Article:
Stern Background

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  • Short Biography
  • Influences

Irma Stern was born in 1894 to German Jewish parents at Schweizer-Reneke,  in the North West Province of South Africa. During the Boer War, her father and two brothers were imprisoned because of their pro Boer sympathies. Irma and her young brother were taken by their mother to Cape Town.

Irma Stern 1894 – 1966

After the war the children went to Germany with their parents. Although the family returned to South Africa for short periods while Irma was growing up, they spent the years of the First World War (1914-1918) in Germany. Her stay in Germany during the First World War had a major influence on how she perceived Africa compared what she experienced in Germany during the war. In comparison Africa appeared idyllic, and her work reflect this view of Africa as “Paradise.” Irma decided to become a painter and was supported in her decision by her parents.

Eternal Child (1916)

She studied in Berlin and Weimer. Her first independent art work The Eternal Child, was rejected by her first teacher and she left to study with the Expressionist, Max Pechstein in 1916 who encouraged and influenced her work and helped arranged her first exhibition in Berlin before she returned to South Africa with her family in 1920. She was initially derided as an artist (culture of ugliness) in Cape Town and her work was not understood by the conservative South African art establishment. Irma Stern remained passionate and was regarded as an established and excepted artist by the 1940s.

She was both a pioneer and rebel in South African art circles as she introduced the conservative South African to Modernism during the 1920’s and managed to shift the prevailing perceptions about art over the following four decades. She traveled widely throughout Europe and Africa. She worked in a wide range of media including oils, water colour, gouache, charcoal as well as ceramics and sculpture. She died on 23 August 1966 in Cape Town at the age of 71.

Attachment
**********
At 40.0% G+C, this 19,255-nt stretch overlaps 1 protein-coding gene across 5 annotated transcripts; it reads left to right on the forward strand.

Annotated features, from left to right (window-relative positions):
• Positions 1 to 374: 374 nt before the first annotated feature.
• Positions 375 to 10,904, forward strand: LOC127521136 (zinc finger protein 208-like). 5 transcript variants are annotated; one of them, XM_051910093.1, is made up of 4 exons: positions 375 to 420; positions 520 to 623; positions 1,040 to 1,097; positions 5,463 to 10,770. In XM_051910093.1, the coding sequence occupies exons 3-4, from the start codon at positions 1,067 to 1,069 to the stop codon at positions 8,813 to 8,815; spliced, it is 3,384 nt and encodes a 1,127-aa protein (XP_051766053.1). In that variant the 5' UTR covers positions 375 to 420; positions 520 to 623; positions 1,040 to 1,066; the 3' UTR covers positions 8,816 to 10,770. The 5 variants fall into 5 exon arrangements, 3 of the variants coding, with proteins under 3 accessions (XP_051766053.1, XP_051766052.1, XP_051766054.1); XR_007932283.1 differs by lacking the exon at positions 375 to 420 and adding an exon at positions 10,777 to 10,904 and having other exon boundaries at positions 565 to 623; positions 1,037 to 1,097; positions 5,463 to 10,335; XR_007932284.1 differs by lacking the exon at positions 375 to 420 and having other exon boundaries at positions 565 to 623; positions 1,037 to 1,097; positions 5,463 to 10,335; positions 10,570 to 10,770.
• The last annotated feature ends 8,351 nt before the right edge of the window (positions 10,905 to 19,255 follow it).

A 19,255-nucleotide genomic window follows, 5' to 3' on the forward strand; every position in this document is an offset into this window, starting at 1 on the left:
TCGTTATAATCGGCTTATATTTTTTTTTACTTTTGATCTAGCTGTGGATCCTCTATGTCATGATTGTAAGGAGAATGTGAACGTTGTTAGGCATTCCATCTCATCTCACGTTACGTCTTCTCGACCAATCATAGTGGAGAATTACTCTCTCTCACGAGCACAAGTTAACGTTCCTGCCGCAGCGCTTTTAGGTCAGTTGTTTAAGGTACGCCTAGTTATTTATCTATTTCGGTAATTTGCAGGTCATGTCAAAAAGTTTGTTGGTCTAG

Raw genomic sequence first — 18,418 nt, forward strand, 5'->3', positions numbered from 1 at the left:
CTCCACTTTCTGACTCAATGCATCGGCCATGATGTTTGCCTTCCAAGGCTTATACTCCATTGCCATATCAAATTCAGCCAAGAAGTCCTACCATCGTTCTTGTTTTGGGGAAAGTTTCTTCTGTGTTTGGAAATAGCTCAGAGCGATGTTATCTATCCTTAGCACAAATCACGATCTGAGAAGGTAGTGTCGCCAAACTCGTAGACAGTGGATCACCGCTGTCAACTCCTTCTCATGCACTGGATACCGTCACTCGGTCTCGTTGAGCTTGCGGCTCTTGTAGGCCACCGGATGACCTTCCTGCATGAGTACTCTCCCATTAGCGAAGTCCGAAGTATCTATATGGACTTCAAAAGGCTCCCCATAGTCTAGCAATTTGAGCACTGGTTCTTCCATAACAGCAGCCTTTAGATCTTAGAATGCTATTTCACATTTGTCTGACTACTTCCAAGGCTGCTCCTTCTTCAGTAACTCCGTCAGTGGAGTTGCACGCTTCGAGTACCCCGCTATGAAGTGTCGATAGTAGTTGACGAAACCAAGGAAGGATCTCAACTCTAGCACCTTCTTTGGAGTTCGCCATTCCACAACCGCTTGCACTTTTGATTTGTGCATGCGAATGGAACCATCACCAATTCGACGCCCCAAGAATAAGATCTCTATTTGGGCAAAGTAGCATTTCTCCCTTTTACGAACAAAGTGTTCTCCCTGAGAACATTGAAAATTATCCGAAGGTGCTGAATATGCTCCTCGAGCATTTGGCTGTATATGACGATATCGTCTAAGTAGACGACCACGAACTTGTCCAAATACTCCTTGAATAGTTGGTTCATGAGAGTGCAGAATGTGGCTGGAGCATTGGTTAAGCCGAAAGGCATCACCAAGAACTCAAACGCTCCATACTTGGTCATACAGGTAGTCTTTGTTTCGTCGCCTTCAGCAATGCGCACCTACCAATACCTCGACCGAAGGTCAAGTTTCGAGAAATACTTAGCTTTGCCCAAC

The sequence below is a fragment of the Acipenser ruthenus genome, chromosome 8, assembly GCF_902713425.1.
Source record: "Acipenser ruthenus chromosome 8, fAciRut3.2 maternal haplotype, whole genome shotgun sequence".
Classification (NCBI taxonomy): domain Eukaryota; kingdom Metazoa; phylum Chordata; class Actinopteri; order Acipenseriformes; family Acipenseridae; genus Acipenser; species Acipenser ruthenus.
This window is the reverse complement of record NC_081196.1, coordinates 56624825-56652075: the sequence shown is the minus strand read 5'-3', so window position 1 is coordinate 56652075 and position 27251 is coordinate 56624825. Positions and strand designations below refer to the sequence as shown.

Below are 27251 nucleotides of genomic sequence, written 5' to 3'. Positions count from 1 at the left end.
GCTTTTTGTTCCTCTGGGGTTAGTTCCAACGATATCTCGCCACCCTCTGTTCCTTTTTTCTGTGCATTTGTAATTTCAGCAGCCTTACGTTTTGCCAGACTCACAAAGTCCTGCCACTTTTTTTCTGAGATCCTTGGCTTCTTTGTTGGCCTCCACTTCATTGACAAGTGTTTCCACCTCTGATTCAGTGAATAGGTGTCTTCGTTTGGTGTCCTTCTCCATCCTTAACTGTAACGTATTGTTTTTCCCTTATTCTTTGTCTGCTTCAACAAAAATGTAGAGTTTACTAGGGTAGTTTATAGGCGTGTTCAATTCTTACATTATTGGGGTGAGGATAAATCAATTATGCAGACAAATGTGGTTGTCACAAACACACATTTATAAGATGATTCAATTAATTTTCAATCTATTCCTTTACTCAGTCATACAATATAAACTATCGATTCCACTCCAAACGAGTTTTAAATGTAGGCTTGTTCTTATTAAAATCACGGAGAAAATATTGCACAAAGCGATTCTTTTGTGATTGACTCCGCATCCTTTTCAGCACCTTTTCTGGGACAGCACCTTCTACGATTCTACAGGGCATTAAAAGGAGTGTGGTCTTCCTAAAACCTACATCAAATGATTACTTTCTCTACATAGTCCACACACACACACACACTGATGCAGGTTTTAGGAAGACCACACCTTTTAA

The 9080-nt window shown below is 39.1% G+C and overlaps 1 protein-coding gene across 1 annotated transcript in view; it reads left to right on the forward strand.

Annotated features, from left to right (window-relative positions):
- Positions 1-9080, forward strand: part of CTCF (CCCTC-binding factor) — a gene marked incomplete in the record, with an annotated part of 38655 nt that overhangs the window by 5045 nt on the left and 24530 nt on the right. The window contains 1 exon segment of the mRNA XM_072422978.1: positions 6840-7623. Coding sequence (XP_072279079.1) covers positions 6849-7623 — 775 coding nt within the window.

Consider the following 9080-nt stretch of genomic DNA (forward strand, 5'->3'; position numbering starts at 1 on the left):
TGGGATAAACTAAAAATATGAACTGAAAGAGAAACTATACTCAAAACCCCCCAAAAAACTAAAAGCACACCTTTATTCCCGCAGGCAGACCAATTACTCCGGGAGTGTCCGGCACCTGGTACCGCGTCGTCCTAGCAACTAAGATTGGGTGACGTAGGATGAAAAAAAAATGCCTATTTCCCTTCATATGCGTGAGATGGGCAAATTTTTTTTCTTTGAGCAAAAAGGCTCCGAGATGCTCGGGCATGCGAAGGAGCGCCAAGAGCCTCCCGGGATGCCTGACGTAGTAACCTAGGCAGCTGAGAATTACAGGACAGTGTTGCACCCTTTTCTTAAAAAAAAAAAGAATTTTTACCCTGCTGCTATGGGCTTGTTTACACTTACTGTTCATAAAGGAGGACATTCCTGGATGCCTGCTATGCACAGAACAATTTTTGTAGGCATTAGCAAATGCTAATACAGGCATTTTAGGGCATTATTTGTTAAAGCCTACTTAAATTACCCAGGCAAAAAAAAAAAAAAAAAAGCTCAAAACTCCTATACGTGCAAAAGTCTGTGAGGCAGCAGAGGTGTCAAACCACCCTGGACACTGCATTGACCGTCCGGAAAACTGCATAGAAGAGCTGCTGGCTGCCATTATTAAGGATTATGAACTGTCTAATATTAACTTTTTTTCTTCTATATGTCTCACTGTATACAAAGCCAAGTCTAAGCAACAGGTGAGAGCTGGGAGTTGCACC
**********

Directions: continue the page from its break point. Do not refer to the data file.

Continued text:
Max Pechstein, an important member of ‘Die Brücke’ and a leader in the German Expressionist movements introduced Irma to German Expressionism. The Expressionists, in their intense identification with their subject matter, whether natural scenery or human situation, they conceived their paintings not as recoeds of events and scenes, but rather as vehicles for communicating an emotional experience from one psyche to another; it was not the mere appearance of the subject, but the sensations it aroused within the artist that were given form and colour in their compositions. Their works were also  characterised by violence of colour.

Max Pechstein had a strong influence on her style and artistic philosophy, helping her to express her emotions in a personal visual language. The Expressionists also introduced Irma to nature and ‘primitive’ man as a source of artistic expression. Although the Expressionists were her formative influence, her work and the themes of her work did not reflect the “angst” of the Expressionists, but rather the idealised and romanticised view of the Fauvists and Gauguin. She also used the loose expressive brush strokes of the Expressionists, arbitrary colours, unusual angles in compositions, and distorted and stylised representations of her subjects. It was therefore more the visual devices of the Expressionists that influenced her work. Her work were nevertheless, immensely more subjective in approach than anything the South African public had seen before. The South African public and critics were not yet ready to accept the raw exposure of an artists’s personal emotions.

Searching I roamed the world – to arrive at the origin – at beauty – at truth – away from the lies of everyday – and my longing was burning hot – then the darkness opened up and I stood at the source of the Beginning. – Paradise -From Irma Stern Journal

Her African heritage became important to her and through her later travels she explored her personal myth of exotic Africa as ‘Paradise’. The exotic other was an important feature in her work. Irma Stern travelled extensively in Europe and explored Southern Africa, Zanzibar and the Congo. These trips provided a wide range of subject matter for her paintings and she collected artifacts that featured in some of her Still Life paintings. These African and Medieval artefacts could have represented to her, as it did to European collectors, the idea of Otherness, the exotic.

The following video taken in the Irma Stern Museum shows the collection of artifact she collected.

However, while most European artists of Stern’s generation, Modigliani and Picasso included, painted Africans as objects–exotic, long-limbed and indistinguishable from each other, Stern, herself an outsider, both because of her Jewish heritage and her lifelong reputation for being “difficult”, portrayed Africans as individuals. In an era that has begun to regard even Gauguin as a neo-colonialist, Stern had a fresh outlook on another culture. (Ref)

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